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Proverbs-CSEET

Proverbs-CSEET

proverb (from Latin: proverbium) is a simple, concrete, traditional saying that expresses a perceived truth based on common sense or experience.

Proverbs contain home truths as well as universal truths. Naturally, therefore, they are translatable-so far as their meaning goes-from one developed language to another. Their appeal is direct. Many of them had their origin in folk literature; hence they are simple and unadorned. They point out the incongruities (inappropriateness) of situations in life, throw light on the diversity in human life and character, and contain a grain of advice to the wayward, the forlorn and the common folk. They are everyman’s philosophy. Every one of them tells a story in a single sentence. In fact, most of them have some history- legendary or real-behind them. Some of them are gems from the works of great masters, like Shakespeare, Dryden and Aesop, the Greek fable writer. Others go back to antiquity. Many of them come out of the Bible. Their meaning, often enough, is quite clear. Here are some proverbs with their meanings:

  • Hope springs eternal in the human breast (one never loses hope).
  • Better late than never.
  • Fools rush in where angels fear to tread. (Said of reckless persons).
  • There is no fool like an old fool. (An aged lover).
  • A fool and his money are soon parted.
  • Example is better than precept. (Precept means moral instruction).
  • He who pays the piper calls the tune. (One has to act according to the wishes of one’s master).
  • You cannot make a silk purse out of a sow’s ear. (Said of something impossible).
  • A bird in hand is worth two in the bush.
  • Birds of a feather flock together. (People of like character come together).
  • A little knowledge is a dangerous thing.
  • One man’s meat is another man’s poison. (What is good for one may be harmful for another person).
  • Out of the frying pan into the fire. (From one trouble to another bigger trouble).
  • It never rains but pours.
  • The last straw breaks the camel’s back. (The smallest addition to an already heavy task or burden makes it intolerable).
  • Fore-warned is fore-armed. (A prior warning should prepare one for the contingency).
  • To err is human; to forgive, divine.
  • Out of sight, out of mind. (Once you lose sight of a thing, you forget it altogether).
  • Distance lends enchantment to the view. (Things look nice and beautiful when they are not within reach).
  • Render unto Caesar what is Caesar’s. (Be revengeful).
  • Haste makes waste.
  • Look before you leap. (Do not be reckless and impulsive).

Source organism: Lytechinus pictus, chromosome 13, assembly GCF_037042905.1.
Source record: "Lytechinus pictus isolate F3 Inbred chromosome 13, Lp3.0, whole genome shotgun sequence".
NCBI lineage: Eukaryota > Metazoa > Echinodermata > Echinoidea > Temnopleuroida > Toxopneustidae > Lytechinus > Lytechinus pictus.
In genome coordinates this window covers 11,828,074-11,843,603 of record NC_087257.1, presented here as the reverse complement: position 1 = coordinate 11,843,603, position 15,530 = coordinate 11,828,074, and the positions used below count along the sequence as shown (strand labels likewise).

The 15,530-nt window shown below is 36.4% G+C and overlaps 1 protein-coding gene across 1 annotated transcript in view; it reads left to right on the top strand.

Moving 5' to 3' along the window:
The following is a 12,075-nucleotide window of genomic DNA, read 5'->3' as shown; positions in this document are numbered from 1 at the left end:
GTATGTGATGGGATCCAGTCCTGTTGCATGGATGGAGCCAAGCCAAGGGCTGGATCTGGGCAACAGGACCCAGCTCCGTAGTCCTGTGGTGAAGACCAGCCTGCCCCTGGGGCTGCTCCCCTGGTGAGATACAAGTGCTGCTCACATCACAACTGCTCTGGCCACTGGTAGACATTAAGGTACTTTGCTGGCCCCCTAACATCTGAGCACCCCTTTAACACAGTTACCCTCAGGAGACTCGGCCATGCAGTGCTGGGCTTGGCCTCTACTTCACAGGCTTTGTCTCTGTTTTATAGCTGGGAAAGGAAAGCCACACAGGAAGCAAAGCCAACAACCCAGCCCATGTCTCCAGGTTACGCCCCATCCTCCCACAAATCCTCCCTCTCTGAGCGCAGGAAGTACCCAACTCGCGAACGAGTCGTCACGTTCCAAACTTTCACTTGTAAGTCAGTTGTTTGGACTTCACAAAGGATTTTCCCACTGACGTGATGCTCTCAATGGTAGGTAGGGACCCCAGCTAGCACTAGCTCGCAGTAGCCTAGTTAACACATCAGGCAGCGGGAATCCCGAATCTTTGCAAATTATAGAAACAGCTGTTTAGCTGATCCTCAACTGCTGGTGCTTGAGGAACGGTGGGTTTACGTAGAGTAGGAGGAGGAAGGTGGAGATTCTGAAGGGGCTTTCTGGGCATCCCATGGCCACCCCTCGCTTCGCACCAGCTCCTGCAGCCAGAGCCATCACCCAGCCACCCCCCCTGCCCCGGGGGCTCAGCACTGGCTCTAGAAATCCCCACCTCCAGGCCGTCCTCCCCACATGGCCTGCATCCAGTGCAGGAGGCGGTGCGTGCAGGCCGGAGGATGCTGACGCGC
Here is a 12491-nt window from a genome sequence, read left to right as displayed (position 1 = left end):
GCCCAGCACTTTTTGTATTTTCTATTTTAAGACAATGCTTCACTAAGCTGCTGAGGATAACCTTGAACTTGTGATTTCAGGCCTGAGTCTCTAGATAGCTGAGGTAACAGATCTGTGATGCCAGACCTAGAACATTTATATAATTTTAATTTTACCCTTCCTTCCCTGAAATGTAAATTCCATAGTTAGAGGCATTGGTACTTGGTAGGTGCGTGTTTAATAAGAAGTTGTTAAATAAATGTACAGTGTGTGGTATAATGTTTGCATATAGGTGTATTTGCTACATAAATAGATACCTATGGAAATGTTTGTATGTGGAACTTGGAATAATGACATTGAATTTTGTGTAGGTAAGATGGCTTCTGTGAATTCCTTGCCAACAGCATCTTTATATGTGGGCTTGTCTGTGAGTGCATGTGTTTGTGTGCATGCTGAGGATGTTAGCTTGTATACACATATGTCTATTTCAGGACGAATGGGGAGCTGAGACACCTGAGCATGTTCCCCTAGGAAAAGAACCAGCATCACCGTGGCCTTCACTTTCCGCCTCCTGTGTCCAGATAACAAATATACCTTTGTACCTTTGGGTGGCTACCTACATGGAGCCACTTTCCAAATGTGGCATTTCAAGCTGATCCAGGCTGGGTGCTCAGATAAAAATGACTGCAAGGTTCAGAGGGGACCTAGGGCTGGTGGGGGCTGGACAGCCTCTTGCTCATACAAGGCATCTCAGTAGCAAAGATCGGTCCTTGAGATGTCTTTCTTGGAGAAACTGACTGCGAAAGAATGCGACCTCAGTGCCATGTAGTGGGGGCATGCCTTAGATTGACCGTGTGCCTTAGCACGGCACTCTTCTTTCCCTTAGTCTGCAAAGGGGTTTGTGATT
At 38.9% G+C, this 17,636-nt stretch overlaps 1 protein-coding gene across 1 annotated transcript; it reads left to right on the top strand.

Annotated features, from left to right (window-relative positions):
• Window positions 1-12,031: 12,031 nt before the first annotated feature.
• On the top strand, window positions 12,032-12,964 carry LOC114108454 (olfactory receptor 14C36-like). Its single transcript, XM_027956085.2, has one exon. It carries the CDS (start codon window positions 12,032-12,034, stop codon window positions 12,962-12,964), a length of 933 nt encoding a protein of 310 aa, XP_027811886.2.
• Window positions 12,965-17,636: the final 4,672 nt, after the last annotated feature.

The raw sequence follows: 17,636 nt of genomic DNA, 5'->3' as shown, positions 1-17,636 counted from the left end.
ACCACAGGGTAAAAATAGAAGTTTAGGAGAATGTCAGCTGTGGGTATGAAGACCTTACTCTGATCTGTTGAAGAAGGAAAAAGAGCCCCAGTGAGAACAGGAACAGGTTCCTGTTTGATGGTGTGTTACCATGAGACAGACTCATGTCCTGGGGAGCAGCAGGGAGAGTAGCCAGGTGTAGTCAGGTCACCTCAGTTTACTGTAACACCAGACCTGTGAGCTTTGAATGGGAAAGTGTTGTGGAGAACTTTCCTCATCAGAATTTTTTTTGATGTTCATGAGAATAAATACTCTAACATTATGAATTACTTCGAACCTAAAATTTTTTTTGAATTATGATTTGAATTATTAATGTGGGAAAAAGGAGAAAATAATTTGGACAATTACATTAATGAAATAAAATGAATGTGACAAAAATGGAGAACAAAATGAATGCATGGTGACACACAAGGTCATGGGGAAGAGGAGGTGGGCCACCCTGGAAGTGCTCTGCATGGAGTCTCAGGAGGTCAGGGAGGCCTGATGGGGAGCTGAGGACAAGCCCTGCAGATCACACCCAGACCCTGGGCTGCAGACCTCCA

• Make hay while the sun shines. (To make full use of the given opportunity).
  • Never look a gift horse in the mouth. (There can be no choice about things given in charity or gift).
  • Beggars can’t be choosers.
  • Nearer the Church, the farther from God. (The more opportunities you have the less you benefit from them).
  • Two heads are better than one.
  • None but the brave deserve the fair.
  • All is well that ends well.
  • To rob Peter to pay Paul. (To harm one person [or side] in order to benefit the other).
  • Rome was not built in a day. (Things take time to complete and to mature).
  • One swallow does not make a summer.
  • You can’t have the cake and eat it too.
  • Every man for himself and God for us all.
  • To hit the nail on the head.

1. A bad workman always blames his tools.

This proverb is used when someone blames the quality of their equipment or other external factors when they perform a task poorly.

Example: X: The turkey isn’t cooked well because the oven is not functioning well. Y: Well, it’s the case of a bad workman blaming his tools.

2. A bird in hand is worth two in the bush.

Things we already have are more valuable than what we hope to get.

Example: X: Why did you turn down that job offer when you don’t have anything concrete in hand at the moment? Y: Well, I’m confident I’ll land one of the two jobs I interviewed for last week. And they’re better than this one. X: In my opinion, you should’ve taken it. A bird in hand is worth two in the bush.

3. Absence makes the heart grow fonder.

When people we love are not with us, we love them even more.

Example: When I was with her she always fought with me but now she cries for me on phone. I think distance made her heart grow fonder.

4. A cat has nine lives.

Cat can survive seemingly fatal events.

Example: I haven’t seen him for several weeks, but I wouldn’t really worry about him. Everyone knows a cat has nine lives.

5. A chain is only as strong as its weakest link.

One weak part will render the whole weak.

Example: No matter how confident the team is, it is as strong as its weakest link – its defence.

6. Actions speak louder than words.

Actions are a better reflection of one’s character because it’s easy to say things, but difficult to act on them and follow through.

Example: Julie always says she’ll donate to the school, and she never does, so I doubt she will this year. Actions speak louder than words, after all.

7. A drowning man will clutch at a straw.

When someone is in a difficult situation, s/he will take any available opportunity to improve it.

Example: After trying all reliable medicines, he is now visiting quacks to get a cure for his baldness. A drowning man will clutch at a straw.